# - We will introduce a new attribute called "associated-devices". This
# will be a multi-valued attribute that can take on the "names" of associated
# devices that may or may not speak IPP or associated server components
# which may or may not speak IPP.
Make them the URLs of the associated devices. Invent a "lpd:" URL
scheme while you're at it, if you like.
# For other names, the values in this attribute are basically just string that
# can be used (hopefully) using some other access protocol or service to
# query that device directly. We will not get into the rat hole of trying to
# define the access protocol for the name along with that name.
This isn't a rat hole, is it? Leaving the name space unspecified seems
worse than just saying "it's a URL, but if you want to talk about
anything other than ipp or lpd, define your own URL scheme".
# It is expected that this new attribute ("associated-devices") will almost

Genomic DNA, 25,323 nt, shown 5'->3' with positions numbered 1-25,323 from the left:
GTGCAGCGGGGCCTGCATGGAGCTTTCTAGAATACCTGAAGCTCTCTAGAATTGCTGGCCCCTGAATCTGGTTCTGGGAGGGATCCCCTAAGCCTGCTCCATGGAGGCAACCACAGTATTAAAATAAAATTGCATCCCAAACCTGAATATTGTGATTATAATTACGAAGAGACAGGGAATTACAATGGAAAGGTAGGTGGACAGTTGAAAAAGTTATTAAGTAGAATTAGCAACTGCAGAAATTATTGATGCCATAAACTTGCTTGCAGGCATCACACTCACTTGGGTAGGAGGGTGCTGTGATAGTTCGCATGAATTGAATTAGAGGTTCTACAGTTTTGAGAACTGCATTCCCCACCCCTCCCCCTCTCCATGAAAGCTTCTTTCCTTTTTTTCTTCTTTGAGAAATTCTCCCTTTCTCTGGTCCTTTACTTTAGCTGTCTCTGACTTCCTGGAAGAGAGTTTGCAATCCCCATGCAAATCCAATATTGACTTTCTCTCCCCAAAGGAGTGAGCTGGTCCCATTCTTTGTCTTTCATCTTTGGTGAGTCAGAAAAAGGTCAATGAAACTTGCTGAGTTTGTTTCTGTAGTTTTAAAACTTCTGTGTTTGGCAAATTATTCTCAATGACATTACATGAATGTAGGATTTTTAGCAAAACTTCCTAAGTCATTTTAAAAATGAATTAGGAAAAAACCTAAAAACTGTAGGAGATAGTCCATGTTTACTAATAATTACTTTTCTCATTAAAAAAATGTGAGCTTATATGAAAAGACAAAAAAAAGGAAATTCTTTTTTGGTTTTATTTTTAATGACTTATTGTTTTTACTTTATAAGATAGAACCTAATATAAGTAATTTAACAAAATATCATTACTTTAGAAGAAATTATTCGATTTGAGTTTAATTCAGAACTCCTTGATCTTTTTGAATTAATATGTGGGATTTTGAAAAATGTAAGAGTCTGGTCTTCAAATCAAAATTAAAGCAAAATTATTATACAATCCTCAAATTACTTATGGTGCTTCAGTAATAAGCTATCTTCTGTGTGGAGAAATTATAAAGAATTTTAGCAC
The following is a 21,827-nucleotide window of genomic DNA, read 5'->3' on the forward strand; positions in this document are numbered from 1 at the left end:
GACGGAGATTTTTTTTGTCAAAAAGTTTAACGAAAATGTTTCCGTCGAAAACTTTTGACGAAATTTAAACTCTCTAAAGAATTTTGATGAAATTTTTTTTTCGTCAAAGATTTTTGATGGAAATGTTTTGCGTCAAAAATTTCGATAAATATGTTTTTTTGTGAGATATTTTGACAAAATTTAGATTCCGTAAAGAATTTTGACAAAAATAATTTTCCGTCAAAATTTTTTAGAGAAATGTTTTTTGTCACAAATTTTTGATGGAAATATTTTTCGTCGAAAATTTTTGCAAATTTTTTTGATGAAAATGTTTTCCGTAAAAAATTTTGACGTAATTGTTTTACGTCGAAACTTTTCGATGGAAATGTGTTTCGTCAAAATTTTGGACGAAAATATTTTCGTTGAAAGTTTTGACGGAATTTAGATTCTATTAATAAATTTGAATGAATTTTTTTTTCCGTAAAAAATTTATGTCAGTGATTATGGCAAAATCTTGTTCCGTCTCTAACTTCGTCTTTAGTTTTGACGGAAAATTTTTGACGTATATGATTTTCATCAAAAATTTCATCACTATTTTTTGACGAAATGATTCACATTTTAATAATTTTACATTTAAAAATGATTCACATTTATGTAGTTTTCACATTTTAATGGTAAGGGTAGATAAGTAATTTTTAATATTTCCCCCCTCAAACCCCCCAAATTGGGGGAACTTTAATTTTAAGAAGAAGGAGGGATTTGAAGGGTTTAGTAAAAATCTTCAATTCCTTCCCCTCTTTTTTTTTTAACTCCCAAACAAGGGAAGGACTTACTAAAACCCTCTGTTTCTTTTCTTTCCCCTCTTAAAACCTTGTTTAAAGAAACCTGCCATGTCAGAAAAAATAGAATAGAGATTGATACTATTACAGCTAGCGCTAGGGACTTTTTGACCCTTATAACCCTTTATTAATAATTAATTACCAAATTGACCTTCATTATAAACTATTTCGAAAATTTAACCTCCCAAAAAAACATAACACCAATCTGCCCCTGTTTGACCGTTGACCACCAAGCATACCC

# never be used by the end-user, but is there for the few times that it may
# be used and for an operator/manager trying to bridge between IPP and
# other managment protocols.
This is just a kind of link relationship that we're seeing all the
time in the web. One resource is linked to another resource.
# - We will add a new attribute called "printer-current-capacity" whose
# syntax is "integer percentage". If all is well, even if the printer is busy
# processing, then it could be set to 100 (100%). If all is not well could be
# set to 0 (0%). If there are 5 devices behind the Printer, and 3 are down
# and only two are left, then it could be set to 40 (40%). It will be up to the
# implementation to determine how to set these. It is only a hint. Probably
# most implmenations will either be constantly set to 100 or move between
# 100 and 0.
Where does this fit in any of the scenarios? And why should it be a
percentage? (In general, fractions work better than percentages here,
e.g., "2 of 5" is much more useful than "40%".)